If you're fortunate enough to have a job during this economic downturn, or if you've watched TV during it, you may have observed one of the laws of advertising economics: When the economy heads south, so does the creative.
It happens with every depression. The budgets get tighter, brand managers get nervous, executives and bean counters get more involved in the day-to-day creative product (never a good thing) and everyone demands really hard-hitting (i.e. straightforward) advertising. You see TV spots with CEOs talking to camera. You see brands jumping through hoops to deliver a "value message," (e.g. our paper towels cost a little more, but they last longer). And because clients become overly fearful of missteps, they rely more heavily on focus groups and testing to cover their butts (also never a good thing).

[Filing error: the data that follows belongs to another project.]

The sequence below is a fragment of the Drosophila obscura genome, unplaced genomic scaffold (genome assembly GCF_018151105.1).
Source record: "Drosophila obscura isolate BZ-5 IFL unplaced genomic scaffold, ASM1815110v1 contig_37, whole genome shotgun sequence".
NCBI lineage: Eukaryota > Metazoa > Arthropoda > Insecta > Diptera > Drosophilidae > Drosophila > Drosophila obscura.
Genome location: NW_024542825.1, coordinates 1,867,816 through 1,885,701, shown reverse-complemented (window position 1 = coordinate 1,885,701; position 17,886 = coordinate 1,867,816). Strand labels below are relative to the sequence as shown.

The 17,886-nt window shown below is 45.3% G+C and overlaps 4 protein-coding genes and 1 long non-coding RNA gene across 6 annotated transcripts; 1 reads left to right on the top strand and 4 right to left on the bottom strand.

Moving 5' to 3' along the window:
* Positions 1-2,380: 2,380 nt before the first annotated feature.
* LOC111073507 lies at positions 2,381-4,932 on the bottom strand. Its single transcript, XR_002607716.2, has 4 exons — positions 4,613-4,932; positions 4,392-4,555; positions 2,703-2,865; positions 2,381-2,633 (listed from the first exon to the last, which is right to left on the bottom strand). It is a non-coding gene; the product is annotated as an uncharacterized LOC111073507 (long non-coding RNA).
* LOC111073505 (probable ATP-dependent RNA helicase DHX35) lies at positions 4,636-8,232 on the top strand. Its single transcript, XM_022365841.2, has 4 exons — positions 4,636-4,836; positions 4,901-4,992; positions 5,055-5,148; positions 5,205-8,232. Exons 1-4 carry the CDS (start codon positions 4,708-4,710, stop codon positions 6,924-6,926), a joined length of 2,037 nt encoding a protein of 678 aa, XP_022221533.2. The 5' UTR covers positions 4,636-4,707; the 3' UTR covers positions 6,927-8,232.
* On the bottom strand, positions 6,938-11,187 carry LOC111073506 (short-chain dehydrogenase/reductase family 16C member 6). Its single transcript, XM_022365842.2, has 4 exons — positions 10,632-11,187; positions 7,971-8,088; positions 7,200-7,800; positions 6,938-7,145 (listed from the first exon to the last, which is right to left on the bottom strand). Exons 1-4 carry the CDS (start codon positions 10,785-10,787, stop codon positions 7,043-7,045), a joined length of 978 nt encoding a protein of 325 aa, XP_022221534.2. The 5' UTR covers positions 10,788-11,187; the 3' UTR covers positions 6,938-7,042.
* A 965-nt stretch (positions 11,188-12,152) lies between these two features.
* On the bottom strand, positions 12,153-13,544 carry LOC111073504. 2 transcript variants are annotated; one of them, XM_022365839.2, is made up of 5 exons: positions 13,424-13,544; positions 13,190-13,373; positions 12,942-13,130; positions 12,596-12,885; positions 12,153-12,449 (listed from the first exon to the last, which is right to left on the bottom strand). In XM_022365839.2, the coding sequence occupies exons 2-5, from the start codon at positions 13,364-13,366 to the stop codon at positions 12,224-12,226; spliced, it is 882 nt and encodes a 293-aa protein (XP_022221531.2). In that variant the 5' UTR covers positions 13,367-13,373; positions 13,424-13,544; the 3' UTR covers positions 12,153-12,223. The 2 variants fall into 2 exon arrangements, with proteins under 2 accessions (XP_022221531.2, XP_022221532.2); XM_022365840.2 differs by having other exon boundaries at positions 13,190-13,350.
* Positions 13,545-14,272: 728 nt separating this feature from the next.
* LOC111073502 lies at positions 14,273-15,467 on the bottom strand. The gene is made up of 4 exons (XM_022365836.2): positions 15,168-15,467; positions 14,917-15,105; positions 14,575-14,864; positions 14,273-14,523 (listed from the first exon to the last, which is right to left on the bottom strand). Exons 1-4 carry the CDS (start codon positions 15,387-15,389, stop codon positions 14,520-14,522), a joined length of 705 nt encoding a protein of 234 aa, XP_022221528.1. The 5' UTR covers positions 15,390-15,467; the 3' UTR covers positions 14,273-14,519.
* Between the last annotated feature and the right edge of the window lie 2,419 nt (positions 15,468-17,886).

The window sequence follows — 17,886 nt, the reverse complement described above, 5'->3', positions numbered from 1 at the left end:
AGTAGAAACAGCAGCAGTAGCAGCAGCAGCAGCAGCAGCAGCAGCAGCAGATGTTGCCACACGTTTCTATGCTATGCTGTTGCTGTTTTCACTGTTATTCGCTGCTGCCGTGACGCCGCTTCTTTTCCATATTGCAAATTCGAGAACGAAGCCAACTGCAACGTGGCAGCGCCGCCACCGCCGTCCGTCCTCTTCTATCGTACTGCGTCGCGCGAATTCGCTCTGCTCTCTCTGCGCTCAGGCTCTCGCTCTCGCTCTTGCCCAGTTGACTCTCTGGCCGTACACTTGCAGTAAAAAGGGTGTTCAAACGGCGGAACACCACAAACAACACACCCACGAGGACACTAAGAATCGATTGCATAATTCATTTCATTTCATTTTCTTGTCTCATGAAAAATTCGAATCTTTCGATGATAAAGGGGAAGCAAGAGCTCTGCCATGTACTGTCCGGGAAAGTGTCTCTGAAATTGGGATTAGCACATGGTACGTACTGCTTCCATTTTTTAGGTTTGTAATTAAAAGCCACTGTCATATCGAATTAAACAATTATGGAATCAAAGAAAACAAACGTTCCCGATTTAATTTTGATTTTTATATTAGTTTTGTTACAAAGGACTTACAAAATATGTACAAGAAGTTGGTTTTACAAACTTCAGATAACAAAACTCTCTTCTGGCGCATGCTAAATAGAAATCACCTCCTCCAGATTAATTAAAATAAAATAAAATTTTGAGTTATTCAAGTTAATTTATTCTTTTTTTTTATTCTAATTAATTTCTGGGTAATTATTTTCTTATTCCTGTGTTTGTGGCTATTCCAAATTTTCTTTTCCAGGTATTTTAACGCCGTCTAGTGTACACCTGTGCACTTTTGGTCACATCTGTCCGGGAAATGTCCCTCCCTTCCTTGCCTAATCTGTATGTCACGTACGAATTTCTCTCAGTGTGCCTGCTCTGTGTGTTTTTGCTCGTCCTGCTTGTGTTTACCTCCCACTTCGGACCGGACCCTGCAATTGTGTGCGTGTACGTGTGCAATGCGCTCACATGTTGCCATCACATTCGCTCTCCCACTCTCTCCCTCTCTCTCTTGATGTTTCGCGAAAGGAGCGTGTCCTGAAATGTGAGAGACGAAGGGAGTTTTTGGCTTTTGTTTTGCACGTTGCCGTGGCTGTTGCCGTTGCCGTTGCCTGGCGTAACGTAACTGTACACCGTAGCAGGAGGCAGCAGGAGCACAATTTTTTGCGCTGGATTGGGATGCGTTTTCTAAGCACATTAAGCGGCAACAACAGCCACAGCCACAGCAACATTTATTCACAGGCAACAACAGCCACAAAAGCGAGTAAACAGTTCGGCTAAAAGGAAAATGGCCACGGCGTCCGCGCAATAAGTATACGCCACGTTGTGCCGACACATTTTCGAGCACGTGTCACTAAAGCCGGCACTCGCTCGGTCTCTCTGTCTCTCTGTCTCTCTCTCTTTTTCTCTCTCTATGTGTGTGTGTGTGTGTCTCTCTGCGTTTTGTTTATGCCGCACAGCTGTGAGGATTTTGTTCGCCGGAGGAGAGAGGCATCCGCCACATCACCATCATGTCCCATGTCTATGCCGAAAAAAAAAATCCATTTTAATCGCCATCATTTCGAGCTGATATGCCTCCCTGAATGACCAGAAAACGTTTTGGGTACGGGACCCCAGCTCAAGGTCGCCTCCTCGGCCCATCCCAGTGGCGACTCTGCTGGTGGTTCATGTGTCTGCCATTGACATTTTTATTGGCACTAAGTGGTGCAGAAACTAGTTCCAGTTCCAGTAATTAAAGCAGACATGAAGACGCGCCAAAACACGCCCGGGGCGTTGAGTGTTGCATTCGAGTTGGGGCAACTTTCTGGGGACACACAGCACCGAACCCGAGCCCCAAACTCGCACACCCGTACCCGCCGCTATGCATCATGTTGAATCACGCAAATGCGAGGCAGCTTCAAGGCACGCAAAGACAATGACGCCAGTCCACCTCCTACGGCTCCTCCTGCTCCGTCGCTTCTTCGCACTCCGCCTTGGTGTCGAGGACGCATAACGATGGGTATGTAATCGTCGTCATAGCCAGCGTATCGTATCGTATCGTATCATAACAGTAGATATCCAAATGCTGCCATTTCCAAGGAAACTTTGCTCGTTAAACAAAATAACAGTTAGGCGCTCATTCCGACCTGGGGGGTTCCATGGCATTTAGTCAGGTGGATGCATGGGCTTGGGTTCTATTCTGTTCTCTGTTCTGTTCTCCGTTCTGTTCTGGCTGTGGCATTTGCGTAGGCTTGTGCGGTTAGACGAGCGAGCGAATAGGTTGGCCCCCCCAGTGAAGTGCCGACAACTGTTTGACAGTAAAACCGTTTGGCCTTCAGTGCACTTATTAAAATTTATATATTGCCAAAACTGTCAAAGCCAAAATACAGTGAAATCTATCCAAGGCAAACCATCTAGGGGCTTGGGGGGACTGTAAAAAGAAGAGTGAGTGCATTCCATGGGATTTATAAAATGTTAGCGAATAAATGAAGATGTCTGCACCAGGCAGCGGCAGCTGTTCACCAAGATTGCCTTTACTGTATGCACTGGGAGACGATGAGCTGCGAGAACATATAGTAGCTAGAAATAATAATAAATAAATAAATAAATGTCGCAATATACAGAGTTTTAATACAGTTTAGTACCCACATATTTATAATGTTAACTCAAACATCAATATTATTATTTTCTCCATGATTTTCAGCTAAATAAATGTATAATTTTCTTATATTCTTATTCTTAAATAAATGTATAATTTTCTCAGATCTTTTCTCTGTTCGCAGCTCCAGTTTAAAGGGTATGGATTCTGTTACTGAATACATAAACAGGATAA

Yes, there are some clients who are brave enough to still put out good work, who see the competitor's timidity as an opportunity. But for the most part, expect smaller budgets and smaller risks.